US food giant Mondelēz is suing its insurance firm for refusing to pay damages after the NotPetya cyberattack.
Mondelēz, owner of the Oreo and Cadbury brands, is suing its insurance firm Zurich for refusing to pay out on a $100m claim for damages caused by the devastating NotPetya attack. According to court papers viewed by the Financial Times, 24,000 laptops and 4,000 servers were rendered “permanently dysfunctional” following the attack.
What was NotPetya?
For those whose memories need jogging, the NotPetya attack was an extensive wiper ransomware campaign, which was also referred to by several other names, including GoldenEye, ExPetr and Petya. Major organisations around the world were affected, from the Maersk shipping company to a Kiev airport. Almost a year ago, UK authorities placed the blame on Russian actors. The entire goal of NotPetya was to inflict as much damage as possible on affected networks.
When it was affected by NotPetya, Mondelēz originally made claims for the cost of damages on its Zurich property insurance policy. The policy suggested the company was covered for physical loss or damage to electronic data, software and physical damage caused by the malicious code. Staff and factories were affected, naturally resulting in a dent in the firm’s profit margins.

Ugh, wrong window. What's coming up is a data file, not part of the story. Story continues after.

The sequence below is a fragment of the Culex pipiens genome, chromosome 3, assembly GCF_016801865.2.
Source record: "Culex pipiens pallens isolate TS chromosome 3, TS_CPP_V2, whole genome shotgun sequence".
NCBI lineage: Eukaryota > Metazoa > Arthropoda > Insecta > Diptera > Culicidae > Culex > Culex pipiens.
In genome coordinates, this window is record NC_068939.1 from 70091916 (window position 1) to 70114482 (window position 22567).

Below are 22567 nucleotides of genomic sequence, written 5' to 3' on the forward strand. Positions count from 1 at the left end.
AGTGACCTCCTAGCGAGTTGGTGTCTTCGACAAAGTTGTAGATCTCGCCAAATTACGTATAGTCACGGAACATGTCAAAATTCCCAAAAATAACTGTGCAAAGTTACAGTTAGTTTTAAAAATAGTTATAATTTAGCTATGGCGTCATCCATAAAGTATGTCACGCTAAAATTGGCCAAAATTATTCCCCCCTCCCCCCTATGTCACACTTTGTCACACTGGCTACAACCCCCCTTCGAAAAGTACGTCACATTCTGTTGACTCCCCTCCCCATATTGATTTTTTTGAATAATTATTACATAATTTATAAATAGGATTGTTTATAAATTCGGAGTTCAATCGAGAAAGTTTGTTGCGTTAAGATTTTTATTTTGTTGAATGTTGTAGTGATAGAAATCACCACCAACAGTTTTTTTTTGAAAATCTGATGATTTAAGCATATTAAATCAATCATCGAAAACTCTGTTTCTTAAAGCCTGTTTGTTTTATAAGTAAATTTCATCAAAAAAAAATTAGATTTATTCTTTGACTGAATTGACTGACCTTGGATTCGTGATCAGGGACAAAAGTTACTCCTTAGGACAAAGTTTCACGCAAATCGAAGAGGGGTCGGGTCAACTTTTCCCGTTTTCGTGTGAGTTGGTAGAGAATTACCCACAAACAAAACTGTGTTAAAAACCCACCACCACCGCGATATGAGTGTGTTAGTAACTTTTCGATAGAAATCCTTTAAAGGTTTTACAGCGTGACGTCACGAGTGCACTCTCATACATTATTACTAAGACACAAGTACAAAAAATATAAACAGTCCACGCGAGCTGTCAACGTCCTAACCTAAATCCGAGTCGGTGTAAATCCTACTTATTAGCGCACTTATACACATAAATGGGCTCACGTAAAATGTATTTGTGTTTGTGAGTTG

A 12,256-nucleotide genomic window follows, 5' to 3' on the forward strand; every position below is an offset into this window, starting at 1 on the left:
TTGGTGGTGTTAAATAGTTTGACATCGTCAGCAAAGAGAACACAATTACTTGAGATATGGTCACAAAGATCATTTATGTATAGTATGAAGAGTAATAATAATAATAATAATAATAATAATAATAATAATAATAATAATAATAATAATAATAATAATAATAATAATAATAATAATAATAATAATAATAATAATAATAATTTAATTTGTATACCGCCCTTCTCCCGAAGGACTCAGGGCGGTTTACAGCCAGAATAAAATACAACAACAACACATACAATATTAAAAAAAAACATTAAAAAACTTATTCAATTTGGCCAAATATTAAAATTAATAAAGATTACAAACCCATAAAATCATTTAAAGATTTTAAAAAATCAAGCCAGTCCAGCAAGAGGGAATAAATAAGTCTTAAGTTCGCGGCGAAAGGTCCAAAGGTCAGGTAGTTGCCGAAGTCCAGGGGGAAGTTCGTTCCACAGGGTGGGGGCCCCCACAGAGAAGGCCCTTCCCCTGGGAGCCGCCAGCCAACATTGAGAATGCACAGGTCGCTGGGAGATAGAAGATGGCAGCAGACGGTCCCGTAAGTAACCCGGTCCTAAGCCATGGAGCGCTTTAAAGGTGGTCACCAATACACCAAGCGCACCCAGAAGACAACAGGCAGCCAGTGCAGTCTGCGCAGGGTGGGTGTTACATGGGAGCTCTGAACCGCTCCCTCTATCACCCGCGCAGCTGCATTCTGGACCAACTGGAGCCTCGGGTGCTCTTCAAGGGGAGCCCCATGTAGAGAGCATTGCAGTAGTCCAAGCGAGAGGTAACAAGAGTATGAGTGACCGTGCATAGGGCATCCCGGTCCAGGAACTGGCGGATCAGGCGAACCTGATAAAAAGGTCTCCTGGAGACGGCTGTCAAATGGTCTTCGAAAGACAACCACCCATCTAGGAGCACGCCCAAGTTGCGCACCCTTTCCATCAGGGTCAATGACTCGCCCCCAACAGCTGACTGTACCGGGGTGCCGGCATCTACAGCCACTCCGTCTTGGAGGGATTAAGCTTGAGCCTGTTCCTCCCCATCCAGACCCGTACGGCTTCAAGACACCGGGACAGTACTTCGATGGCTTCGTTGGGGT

The insurance company initially agreed to stump up a $10m interim payment, but later walked this back. It cited an exclusion that a “hostile or warlike action” by a nation-state or people acting on behalf of said nation meant it did not have to pay out.
A pivotal case
This case is particularly notable when you look at attribution and it is likely to give cybersecurity firms pause for thought when it comes to their own policies. As governments blamed the NotPetya attack on the Russian military, the link to the country has had an effect on the suit.
Legal firm Marsh & McLennan said that as NotPetya hit non-military targets who operated outside of any form of warfare, the damage was purely economic as opposed to resulting in loss of life or injury. Senior vice-president at the firm, Matthew McCabe, told ZDNet: “As cyberattacks continue to grow in severity, insurers and insurance buyers will revisit the issue of whether the war exclusion should apply to a cyber incident.”
The attribution of NotPetya to Russia could see this play out in future, as other insurers may use the same legal argument in other cases relating to cybersecurity claims. It remains to be seen whether these changes materialise as cyber-specific policies purchased by firms, or a tightening of terms and conditions for their general coverage, such as company property insurance.